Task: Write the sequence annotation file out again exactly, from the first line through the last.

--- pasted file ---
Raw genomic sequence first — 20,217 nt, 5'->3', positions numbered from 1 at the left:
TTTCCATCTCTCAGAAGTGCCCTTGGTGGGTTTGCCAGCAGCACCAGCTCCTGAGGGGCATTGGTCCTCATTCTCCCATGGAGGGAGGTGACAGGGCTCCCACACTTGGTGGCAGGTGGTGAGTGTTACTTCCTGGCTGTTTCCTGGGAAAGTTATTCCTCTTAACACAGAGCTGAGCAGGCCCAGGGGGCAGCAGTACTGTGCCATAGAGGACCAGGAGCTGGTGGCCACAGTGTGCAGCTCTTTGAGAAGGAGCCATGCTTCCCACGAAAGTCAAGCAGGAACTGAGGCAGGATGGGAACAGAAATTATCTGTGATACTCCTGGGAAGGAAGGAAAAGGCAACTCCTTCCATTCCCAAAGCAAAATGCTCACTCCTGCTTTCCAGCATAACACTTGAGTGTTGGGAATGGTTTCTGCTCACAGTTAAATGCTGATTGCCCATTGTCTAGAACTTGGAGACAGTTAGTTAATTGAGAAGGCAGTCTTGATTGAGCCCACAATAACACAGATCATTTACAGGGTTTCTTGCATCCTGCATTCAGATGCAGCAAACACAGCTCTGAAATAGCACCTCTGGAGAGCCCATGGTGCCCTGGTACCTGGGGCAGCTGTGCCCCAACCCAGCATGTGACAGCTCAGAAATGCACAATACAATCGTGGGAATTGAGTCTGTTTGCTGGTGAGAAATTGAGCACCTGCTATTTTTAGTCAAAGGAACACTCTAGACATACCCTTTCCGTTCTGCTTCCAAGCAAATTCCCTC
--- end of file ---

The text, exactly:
Raw genomic sequence first — 20,217 nt, 5'->3', positions numbered from 1 at the left:
TTTCCATCTCTCAGAAGTGCCCTTGGTGGGTTTGCCAGCAGCACCAGCTCCTGAGGGGCATTGGTCCTCATTCTCCCATGGAGGGAGGTGACAGGGCTCCCACACTTGGTGGCAGGTGGTGAGTGTTACTTCCTGGCTGTTTCCTGGGAAAGTTATTCCTCTTAACACAGAGCTGAGCAGGCCCAGGGGGCAGCAGTACTGTGCCATAGAGGACCAGGAGCTGGTGGCCACAGTGTGCAGCTCTTTGAGAAGGAGCCATGCTTCCCACGAAAGTCAAGCAGGAACTGAGGCAGGATGGGAACAGAAATTATCTGTGATACTCCTGGGAAGGAAGGAAAAGGCAACTCCTTCCATTCCCAAAGCAAAATGCTCACTCCTGCTTTCCAGCATAACACTTGAGTGTTGGGAATGGTTTCTGCTCACAGTTAAATGCTGATTGCCCATTGTCTAGAACTTGGAGACAGTTAGTTAATTGAGAAGGCAGTCTTGATTGAGCCCACAATAACACAGATCATTTACAGGGTTTCTTGCATCCTGCATTCAGATGCAGCAAACACAGCTCTGAAATAGCACCTCTGGAGAGCCCATGGTGCCCTGGTACCTGGGGCAGCTGTGCCCCAACCCAGCATGTGACAGCTCAGAAATGCACAATACAATCGTGGGAATTGAGTCTGTTTGCTGGTGAGAAATTGAGCACCTGCTATTTTTAGTCAAAGGAACACTCTAGACATACCCTTTCCGTTCTGCTTCCAAGCAAATTCCCTC